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Neal Morse - One CD (album) cover


Neal Morse


Symphonic Prog

4.11 | 455 ratings

From, the ultimate progressive rock music website

Mr. Mustard
4 stars One is the second fully prog solo album from Ex-Spock's Beard Neal Morse. The album has all of Neal's fantastic melodies and compositional idiosyncrasies. What makes this album so great is the guest musicians who really spice up the sound with orchestral instrumentation, which also includes Mike Portnoy on drums and Randy George on Bass.

The album begins with the wonderful 'Creation' (10/10) which is my favorite song from Neal to date. It's chocked full of great melodies and it's structure keeps you guessing. It begins with a beautiful intro with keyboard and orchestra. Some sweet melodies flow by to lead up to the first vocal bit at 4:00. A short reprise of the main melody occurs at seven minutes, followed by some more vocals. I really love the change-up that occurs at 9:30. It's a riff of alternating 6/8 and 7/8 and is probably my favorite part of the song. Of course, Portnoy's drumming on this song and the rest of the album is absolutely fantastic. This is easily one of Neal's best creations (pun somewhat intended) alongside 'The Great Nothing' and his work with Transatlantic.

The Man's Gone (4/10) is a short and slower song. The vocal melodies are rather uninteresting and the instrumentation is lacking besides the acoustic guitar.

'Author of Confusion' (10/10) is just how its name implies; it's full of energy and chaotic. Portnoy plays well off Neal's melodies and adds his extra something to the music. The Gentle Giant vocals also appear here as is the custom with everything Neal does.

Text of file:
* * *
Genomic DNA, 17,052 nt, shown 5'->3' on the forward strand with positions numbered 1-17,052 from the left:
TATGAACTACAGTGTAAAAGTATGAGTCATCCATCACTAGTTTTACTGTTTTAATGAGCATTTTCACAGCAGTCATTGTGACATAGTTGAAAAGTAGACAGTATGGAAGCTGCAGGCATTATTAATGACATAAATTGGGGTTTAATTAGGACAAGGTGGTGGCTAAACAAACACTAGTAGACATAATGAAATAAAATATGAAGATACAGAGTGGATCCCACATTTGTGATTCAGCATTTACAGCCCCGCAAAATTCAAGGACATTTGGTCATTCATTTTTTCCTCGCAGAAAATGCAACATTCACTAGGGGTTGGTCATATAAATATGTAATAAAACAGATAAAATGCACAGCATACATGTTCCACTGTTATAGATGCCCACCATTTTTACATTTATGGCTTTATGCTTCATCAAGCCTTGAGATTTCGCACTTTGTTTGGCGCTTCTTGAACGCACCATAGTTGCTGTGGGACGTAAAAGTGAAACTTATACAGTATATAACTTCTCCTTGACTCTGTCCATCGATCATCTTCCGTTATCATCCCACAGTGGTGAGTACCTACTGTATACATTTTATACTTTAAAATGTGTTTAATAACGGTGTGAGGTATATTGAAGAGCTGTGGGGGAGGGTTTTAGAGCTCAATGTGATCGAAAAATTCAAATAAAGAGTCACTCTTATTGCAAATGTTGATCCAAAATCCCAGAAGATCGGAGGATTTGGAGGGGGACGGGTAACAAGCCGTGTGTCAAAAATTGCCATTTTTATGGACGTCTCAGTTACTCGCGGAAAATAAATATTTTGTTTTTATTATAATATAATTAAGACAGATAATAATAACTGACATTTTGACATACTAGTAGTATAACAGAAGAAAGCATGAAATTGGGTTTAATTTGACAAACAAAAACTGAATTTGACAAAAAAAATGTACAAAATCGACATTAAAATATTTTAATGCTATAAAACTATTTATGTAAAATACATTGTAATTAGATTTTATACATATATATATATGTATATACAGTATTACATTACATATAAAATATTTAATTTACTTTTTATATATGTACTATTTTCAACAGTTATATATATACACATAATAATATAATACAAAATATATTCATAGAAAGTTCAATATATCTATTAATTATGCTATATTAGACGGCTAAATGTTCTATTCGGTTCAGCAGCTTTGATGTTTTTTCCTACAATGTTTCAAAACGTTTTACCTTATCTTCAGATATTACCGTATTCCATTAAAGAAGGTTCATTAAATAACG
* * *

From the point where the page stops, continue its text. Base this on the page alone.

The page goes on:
'The Separated Man' (10/10) is the second epic of the album and opens in the classic Neal Morse style. A brief reprise of One's main melody occurs at 3:30 and leads to a really cool part with soft keyboards and vocals to give a slightly haunting feel. A second noteworthy part is the acoustic part starting around 10:00, which I think is a nice touch. The guest musicians contribute a great deal to the ending as well.

'Cradle to the Grave' (2/10) is your Neal-Morse-praise-Jesus song of the album, which is to say I don't like it.

'Help Me/Spirit of the Flesh' is another 10+ minute song which opens with a piano motif which is repeated throughout the song. There are some more acoustic guitar parts in, as well as a reprise of some earlier melodies.

Father of Forgiveness (3/10) is the second church singing song of the album. It's alright, but the whole preachy thing can kind of get on your nerves.

'Reunion' (7/10) is a giant reprise of the melodies heard throughout the album. Again, it sounds like something you'd sing in church. But it does have some great melodies and energy.

I will admit this album is very inconsistent; on one hand you have some of Neal's best work in 'The Creation,' 'Seperated Man' and 'Author of Confusion.' But the rest of the songs are just a giant preach fest, which as someone of no religious affiliation is kind of hard to swallow. But if you can get past that, then this is a great offering from Mr. Morse.


Mr. Mustard | 4/5 |


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